Himmelberger Coat of Arms / Himmelberger Family Crest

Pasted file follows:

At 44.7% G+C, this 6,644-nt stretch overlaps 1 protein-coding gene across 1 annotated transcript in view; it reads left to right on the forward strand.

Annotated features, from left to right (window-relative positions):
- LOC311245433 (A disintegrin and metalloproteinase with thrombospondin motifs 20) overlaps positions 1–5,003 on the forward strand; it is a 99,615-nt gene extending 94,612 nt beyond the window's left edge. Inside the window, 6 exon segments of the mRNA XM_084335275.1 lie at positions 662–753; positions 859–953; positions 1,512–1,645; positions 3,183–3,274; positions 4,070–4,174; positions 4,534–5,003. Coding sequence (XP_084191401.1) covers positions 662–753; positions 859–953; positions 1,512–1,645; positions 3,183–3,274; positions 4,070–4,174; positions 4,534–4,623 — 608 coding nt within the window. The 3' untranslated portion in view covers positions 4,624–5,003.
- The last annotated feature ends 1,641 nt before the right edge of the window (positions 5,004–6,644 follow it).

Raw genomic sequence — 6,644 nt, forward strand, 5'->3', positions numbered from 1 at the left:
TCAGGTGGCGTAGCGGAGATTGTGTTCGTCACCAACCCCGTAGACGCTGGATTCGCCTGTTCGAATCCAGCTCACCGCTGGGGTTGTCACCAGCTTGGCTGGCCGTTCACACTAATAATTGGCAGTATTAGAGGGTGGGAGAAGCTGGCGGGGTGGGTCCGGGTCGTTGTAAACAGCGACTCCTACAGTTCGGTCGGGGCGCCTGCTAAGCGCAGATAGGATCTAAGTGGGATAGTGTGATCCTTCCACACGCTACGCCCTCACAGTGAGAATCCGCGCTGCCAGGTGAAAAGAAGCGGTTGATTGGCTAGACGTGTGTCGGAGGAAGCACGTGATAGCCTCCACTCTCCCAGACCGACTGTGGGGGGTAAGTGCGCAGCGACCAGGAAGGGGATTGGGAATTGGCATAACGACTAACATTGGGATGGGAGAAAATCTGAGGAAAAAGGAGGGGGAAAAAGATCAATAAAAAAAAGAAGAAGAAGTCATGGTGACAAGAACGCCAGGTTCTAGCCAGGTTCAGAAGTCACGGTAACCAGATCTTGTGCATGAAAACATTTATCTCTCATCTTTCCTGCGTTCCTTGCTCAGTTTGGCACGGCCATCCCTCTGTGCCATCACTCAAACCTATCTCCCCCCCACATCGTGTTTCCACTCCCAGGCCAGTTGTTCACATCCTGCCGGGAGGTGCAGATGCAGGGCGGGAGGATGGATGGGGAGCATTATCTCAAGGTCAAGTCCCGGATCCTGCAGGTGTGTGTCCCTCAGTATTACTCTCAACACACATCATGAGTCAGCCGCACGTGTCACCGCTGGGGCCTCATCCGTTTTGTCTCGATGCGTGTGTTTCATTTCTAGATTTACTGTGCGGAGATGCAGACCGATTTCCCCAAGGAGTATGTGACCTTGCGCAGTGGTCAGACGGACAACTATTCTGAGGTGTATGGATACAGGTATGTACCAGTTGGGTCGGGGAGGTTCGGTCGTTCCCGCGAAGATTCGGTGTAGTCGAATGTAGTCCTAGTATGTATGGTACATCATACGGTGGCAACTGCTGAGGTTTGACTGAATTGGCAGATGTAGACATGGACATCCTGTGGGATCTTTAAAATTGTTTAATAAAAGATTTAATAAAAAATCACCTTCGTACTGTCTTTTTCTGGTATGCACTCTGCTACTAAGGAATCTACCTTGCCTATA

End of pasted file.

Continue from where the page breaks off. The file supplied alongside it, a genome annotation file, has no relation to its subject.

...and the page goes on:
The surname of HIMMELBERGER is a German habitation name from any of various places named with the Middle German word HIMEL, meaning heaven, paradise. The name was applied with reference to the pleasant surroundings in which they lived, and the fruitfulness of the soil. The name has many variant spellings which include HIMML, HIMMELSTEIN (heaven-stone), HIMMELER, HIMMELMANN, HIMLICH, HIMMELBAUM (heaven-tree) HIMMELBURG (heaven-town) and HIMMELREICH (kingdom of heaven) to name but a few. Surnames derived from placenames are divided into two broad categories; topographic names and habitation names. Topographic names are derived from general descriptive references to someone who lived near a physical feature such as an oak tree, a hill, a stream or a church. Habitation names are derived from pre-existing names denoting towns, villages and farmsteads. Other classes of local names include those derived from the names of rivers, individual houses with signs on them, regions and whole countries. The first hereditary surnames on German soil are found in the second half of the 12th century, slightly later than in England and France. However, it was not until the 16th century that they became stabilized. The practice of adopting hereditary surnames began in the southern areas of Germany, and gradually spread northwards during the Middle Ages. A notable member of the name was Louis HIMELSTEIN, born on the 12th September, 1903. He was a Real Estate Developer, and he was President of the Del Monte Companies, and Director of the Pioneer Bank of Arizona in 1958. He resided at Phoenix, Arizona. American surnames comprise of surnames found in every country throughout the world, many with differences in spelling not seen in the old country due to the inability of clerks and Government officials to record correctly the names given them by unschooled immigrants not familiar with the English, French, German, Portugese, Dutch or Spanish languages currently used in the Port of entry or the part of the country where they settled. When an immigrant arriving in America with little knowledge of English gave his name verbally to the officials, it was written down by them as they heard it, and being thereby 'official' it was often accepted by the immigrant himself as the correct American rendering of his name.
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